Apr 12, 2014

Lockheed Revives an Old Idea for New Carrier Cargo Plane

The Northrop Grumman C-2A has been a familiar sight aboard US aircraft carriers for decades, shuttling people and cargo from ship to shore in the carrier-on-board-delivery (COD) role. The venerable aircraft are wearing out, and an unusually intense competition between Northrop Grumman and Bell Boeing already has garnered attention, even though the program to buy 35 replacement aircraft is not expected to officially begin until next year at the earliest.
Now, a third player has entered the COD fray, with Lockheed Martin offering refurbished and remanufactured versions of its S-3 Viking antisubmarine aircraft, nearly all of which were retired by early 2009. Ninety-one of the aircraft remain in storage at Davis-Monthan Air Force Base in Arizona.
Those aircraft still have quite a bit of life on them, having flown an average of 9,000 hours.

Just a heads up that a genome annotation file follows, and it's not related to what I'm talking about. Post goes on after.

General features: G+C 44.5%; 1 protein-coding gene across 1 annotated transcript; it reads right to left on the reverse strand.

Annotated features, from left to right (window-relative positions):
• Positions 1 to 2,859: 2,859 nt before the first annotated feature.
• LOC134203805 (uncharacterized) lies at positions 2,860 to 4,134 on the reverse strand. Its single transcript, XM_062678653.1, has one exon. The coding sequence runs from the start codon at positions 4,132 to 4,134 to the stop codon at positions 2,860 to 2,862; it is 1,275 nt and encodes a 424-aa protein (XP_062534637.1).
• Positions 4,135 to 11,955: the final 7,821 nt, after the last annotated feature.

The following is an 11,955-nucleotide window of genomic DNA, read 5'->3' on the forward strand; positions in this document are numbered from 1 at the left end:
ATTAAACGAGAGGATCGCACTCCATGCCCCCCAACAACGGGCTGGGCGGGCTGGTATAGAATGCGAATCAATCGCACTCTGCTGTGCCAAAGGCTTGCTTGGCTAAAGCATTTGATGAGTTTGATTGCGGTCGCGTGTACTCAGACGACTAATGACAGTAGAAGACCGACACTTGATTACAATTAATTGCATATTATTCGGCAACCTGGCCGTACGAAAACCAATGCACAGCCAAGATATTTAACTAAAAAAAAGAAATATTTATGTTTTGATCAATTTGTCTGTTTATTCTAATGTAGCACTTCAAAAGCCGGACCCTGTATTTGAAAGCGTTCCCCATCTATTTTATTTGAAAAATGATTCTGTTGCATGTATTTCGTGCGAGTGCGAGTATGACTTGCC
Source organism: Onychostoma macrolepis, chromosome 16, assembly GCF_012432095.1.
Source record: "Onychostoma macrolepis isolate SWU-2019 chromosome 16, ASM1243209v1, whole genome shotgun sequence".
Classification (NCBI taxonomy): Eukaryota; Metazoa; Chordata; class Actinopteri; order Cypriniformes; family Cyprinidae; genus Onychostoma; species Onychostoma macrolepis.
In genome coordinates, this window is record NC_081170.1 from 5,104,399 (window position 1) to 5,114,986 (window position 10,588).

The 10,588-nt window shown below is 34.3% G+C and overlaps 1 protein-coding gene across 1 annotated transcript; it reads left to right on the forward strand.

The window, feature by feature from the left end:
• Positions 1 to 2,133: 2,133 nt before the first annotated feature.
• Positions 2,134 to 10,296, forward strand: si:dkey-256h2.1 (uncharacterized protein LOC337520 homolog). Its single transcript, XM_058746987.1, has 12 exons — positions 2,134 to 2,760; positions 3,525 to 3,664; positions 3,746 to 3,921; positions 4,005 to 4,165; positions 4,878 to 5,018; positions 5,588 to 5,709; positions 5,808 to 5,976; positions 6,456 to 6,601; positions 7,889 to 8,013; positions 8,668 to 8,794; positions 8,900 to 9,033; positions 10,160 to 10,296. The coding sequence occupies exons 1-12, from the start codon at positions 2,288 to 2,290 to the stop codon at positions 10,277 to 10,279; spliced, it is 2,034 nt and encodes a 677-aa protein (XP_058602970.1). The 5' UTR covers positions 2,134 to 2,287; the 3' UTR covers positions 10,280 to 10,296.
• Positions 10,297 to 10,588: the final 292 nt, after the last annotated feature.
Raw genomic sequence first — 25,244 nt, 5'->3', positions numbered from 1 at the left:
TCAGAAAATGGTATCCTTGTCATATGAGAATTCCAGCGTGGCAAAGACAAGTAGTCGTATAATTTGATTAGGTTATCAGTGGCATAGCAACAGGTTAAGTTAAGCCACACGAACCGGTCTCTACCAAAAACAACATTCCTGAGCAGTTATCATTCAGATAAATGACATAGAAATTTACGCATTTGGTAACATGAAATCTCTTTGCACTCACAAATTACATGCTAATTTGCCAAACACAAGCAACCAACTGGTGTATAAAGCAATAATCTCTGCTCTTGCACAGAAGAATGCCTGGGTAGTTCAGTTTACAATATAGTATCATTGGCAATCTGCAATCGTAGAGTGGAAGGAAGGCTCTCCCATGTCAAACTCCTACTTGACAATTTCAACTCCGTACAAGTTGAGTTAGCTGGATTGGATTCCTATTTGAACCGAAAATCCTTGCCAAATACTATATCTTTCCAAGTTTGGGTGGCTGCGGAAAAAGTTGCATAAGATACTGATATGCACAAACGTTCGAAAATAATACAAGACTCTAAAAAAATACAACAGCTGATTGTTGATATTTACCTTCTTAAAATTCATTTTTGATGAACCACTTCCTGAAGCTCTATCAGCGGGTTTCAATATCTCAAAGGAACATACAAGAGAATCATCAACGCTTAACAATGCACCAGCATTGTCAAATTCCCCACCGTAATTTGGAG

Designed in the early 1970s as a carrier-based anti-submarine aircraft, the Viking was used in its later service years as a tanker. Lockheed’s COD proposal — dubbed the C-3 — would replace the S-3’s fuselage with a wider version, but retain the original wings, tail assembly, engines and crew compartment.
A refurbished and remanufactured aircraft, would have a flying life greater than 10,000 hours.
The aircraft would be big enough to transport Pratt & Whitney jet engines for the F-35 joint strike fighter.
With an unrefueled range of 2,400 nautical miles carrying a 10,000-pound load, the C-3 would have twice the range of a new C-2, and triple the range of an Osprey.
Of the 91 S-3s in storage, 87 are useable. A number of spare General Electric TF-34 turbofan engines used by the S-3 also are in storage.
Lockheed has also proposed refurbishing S-3s for the Republic of Korea, which is seeking an anti-submarine aircraft. Those planes would not be rebuilt as in the C-3 proposal, but retain their original fuselages.

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